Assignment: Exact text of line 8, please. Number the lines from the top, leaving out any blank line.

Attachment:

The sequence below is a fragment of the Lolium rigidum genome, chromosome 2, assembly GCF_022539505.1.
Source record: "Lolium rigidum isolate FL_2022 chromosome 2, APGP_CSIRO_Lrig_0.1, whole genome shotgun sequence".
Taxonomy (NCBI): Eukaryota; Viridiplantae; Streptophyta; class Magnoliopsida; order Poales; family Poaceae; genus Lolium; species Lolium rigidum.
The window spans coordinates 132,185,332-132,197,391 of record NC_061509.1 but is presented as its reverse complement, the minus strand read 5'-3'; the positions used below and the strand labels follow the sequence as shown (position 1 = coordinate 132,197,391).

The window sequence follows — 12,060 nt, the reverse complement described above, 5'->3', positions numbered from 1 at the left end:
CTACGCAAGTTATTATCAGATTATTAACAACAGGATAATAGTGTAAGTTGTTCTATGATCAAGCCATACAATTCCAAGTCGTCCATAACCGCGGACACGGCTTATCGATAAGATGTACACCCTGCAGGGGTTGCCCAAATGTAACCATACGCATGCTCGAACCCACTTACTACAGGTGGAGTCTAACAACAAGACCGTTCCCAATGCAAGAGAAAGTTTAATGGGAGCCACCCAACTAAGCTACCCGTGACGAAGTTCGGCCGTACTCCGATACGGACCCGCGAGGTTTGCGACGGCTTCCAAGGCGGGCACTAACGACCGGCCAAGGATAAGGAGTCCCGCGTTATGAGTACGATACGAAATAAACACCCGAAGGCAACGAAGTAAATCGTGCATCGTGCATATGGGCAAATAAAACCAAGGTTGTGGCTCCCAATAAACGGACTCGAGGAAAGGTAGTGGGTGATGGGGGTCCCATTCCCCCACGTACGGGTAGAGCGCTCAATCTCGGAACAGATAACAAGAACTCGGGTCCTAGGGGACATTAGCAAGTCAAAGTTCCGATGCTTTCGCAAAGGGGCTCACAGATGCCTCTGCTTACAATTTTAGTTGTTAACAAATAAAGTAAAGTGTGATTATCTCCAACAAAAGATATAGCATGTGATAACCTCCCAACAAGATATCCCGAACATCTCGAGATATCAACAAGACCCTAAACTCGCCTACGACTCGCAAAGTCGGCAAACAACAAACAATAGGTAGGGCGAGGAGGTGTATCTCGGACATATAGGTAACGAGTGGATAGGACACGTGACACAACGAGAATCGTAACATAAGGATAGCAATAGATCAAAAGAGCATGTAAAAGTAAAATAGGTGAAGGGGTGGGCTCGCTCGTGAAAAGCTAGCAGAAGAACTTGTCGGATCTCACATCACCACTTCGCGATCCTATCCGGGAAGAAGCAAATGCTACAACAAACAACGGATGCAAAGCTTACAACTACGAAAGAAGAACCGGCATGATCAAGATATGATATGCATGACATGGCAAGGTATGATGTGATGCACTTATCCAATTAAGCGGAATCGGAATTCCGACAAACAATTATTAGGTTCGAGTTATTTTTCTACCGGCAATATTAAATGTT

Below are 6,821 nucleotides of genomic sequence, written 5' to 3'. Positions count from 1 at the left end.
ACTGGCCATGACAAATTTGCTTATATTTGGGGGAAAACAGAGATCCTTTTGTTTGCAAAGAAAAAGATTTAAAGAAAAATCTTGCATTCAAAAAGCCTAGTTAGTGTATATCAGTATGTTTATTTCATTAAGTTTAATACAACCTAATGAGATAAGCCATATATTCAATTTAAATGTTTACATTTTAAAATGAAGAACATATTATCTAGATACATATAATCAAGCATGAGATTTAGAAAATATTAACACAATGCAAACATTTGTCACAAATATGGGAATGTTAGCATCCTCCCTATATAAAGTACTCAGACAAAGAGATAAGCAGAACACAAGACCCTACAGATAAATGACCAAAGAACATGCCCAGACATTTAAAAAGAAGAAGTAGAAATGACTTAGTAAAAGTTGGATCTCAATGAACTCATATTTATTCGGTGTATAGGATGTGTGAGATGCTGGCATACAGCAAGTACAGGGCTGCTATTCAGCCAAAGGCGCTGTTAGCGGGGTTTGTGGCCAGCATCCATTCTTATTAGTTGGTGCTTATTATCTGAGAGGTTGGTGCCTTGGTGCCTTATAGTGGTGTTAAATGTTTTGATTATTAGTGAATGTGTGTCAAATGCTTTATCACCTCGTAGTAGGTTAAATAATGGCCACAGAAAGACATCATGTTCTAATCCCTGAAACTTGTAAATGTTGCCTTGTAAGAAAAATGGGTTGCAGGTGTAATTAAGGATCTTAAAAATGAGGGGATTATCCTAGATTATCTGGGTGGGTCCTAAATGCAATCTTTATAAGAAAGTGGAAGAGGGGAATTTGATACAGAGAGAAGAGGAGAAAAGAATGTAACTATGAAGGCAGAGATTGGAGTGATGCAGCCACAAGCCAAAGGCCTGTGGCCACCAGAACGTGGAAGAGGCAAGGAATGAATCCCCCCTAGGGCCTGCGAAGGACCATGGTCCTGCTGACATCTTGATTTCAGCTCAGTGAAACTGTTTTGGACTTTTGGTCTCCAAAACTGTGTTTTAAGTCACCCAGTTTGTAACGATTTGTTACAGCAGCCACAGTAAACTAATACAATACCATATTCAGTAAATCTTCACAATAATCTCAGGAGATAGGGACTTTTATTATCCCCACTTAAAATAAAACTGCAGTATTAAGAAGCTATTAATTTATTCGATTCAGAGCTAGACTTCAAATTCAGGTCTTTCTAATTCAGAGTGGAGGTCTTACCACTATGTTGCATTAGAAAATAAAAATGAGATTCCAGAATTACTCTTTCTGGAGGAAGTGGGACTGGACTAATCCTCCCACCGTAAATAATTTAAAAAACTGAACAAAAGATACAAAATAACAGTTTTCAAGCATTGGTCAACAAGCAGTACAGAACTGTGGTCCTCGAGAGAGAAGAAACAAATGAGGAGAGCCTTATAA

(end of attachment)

ACTGGCCATGACAAATTTGCTTATATTTGGGGGAAAACAGAGATCCTTTTGTTTGCAAAGAAAAAGATTTAAAGAAAAATCTTGCATTCAAAAAGCCTAGTTAGTGTATATCAGTATGTTTATTTCATTAAGTTTAATACAACCTAATGAGATAAGCCATATATTCAATTTAAATGTTTACATTTTAAAATGAAGAACATATTATCTAGATACATATAATCAAGCATGAGATTTAGAAAATATTAACACAATGCAAACATTTGTCACAAATATGGGAATGTTAGCATCCTCCCTATATAAAGTACTCAGACAAAGAGATAAGCAGAACACAAGACCCTACAGATAAATGACCAAAGAACATGCCCAGACATTTAAAAAGAAGAAGTAGAAATGACTTAGTAAAAGTTGGATCTCAATGAACTCATATTTATTCGGTGTATAGGATGTGTGAGATGCTGGCATACAGCAAGTACAGGGCTGCTATTCAGCCAAAGGCGCTGTTAGCGGGGTTTGTGGCCAGCATCCATTCTTATTAGTTGGTGCTTATTATCTGAGAGGTTGGTGCCTTGGTGCCTTATAGTGGTGTTAAATGTTTTGATTATTAGTGAATGTGTGTCAAATGCTTTATCACCTCGTAGTAGGTTAAATAATGGCCACAGAAAGACATCATGTTCTAATCCCTGAAACTTGTAAATGTTGCCTTGTAAGAAAAATGGGTTGCAGGTGTAATTAAGGATCTTAAAAATGAGGGGATTATCCTAGATTATCTGGGTGGGTCCTAAATGCAATCTTTATAAGAAAGTGGAAGAGGGGAATTTGATACAGAGAGAAGAGGAGAAAAGAATGTAACTATGAAGGCAGAGATTGGAGTGATGCAGCCACAAGCCAAAGGCCTGTGGCCACCAGAACGTGGAAGAGGCAAGGAATGAATCCCCCCTAGGGCCTGCGAAGGACCATGGTCCTGCTGACATCTTGATTTCAGCTCAGTGAAACTGTTTTGGACTTTTGGTCTCCAAAACTGTGTTTTAAGTCACCCAGTTTGTAACGATTTGTTACAGCAGCCACAGTAAACTAATACAATACCATATTCAGTAAATCTTCACAATAATCTCAGGAGATAGGGACTTTTATTATCCCCACTTAAAATAAAACTGCAGTATTAAGAAGCTATTAATTTATTCGATTCAGAGCTAGACTTCAAATTCAGGTCTTTCTAATTCAGAGTGGAGGTCTTACCACTATGTTGCATTAGAAAATAAAAATGAGATTCCAGAATTACTCTTTCTGGAGGAAGTGGGACTGGACTAATCCTCCCACCGTAAATAATTTAAAAAACTGAACAAAAGATACAAAATAACAGTTTTCAAGCATTGGTCAACAAGCAGTACAGAACTGTGGTCCTCGAGAGAGAAGAAACAAATGAGGAGAGCCTTATAA